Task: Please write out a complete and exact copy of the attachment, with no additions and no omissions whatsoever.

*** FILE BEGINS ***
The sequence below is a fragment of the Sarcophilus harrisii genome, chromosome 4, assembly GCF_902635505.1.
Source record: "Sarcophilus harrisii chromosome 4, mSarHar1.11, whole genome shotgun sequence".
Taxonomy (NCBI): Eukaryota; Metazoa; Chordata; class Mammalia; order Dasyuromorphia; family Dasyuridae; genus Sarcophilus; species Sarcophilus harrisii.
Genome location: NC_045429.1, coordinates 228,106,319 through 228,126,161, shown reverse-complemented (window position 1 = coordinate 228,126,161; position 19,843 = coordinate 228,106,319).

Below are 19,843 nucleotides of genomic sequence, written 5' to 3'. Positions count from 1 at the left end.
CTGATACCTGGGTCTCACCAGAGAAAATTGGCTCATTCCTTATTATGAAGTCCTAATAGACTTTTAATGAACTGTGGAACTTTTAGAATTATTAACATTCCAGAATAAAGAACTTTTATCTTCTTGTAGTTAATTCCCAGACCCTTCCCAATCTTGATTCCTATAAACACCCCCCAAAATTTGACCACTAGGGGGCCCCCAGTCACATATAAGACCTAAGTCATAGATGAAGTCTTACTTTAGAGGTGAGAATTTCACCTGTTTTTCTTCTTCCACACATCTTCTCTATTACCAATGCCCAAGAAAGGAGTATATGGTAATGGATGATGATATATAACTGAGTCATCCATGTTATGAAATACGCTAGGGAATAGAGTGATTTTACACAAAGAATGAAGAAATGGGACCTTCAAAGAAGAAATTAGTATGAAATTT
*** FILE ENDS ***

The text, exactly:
The sequence below is a fragment of the Sarcophilus harrisii genome, chromosome 4, assembly GCF_902635505.1.
Source record: "Sarcophilus harrisii chromosome 4, mSarHar1.11, whole genome shotgun sequence".
Taxonomy (NCBI): Eukaryota; Metazoa; Chordata; class Mammalia; order Dasyuromorphia; family Dasyuridae; genus Sarcophilus; species Sarcophilus harrisii.
Genome location: NC_045429.1, coordinates 228,106,319 through 228,126,161, shown reverse-complemented (window position 1 = coordinate 228,126,161; position 19,843 = coordinate 228,106,319).

Below are 19,843 nucleotides of genomic sequence, written 5' to 3'. Positions count from 1 at the left end.
CTGATACCTGGGTCTCACCAGAGAAAATTGGCTCATTCCTTATTATGAAGTCCTAATAGACTTTTAATGAACTGTGGAACTTTTAGAATTATTAACATTCCAGAATAAAGAACTTTTATCTTCTTGTAGTTAATTCCCAGACCCTTCCCAATCTTGATTCCTATAAACACCCCCCAAAATTTGACCACTAGGGGGCCCCCAGTCACATATAAGACCTAAGTCATAGATGAAGTCTTACTTTAGAGGTGAGAATTTCACCTGTTTTTCTTCTTCCACACATCTTCTCTATTACCAATGCCCAAGAAAGGAGTATATGGTAATGGATGATGATATATAACTGAGTCATCCATGTTATGAAATACGCTAGGGAATAGAGTGATTTTACACAAAGAATGAAGAAATGGGACCTTCAAAGAAGAAATTAGTATGAAATTT